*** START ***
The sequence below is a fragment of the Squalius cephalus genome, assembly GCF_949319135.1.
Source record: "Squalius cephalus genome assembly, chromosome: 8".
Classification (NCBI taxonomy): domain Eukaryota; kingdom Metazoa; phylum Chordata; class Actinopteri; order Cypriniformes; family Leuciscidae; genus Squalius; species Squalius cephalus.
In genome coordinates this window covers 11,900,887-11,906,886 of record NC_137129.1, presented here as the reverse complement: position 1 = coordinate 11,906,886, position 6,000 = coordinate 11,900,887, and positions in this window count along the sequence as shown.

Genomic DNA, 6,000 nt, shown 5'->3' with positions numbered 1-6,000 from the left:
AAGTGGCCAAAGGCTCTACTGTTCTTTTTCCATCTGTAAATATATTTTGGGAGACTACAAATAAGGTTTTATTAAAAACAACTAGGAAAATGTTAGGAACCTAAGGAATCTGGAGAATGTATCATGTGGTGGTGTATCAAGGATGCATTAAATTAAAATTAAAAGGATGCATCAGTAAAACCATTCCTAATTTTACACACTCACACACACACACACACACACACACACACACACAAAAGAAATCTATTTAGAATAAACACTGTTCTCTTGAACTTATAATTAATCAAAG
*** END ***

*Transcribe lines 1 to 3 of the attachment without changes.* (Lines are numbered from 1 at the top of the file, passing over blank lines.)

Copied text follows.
The sequence below is a fragment of the Squalius cephalus genome, assembly GCF_949319135.1.
Source record: "Squalius cephalus genome assembly, chromosome: 8".
Classification (NCBI taxonomy): domain Eukaryota; kingdom Metazoa; phylum Chordata; class Actinopteri; order Cypriniformes; family Leuciscidae; genus Squalius; species Squalius cephalus.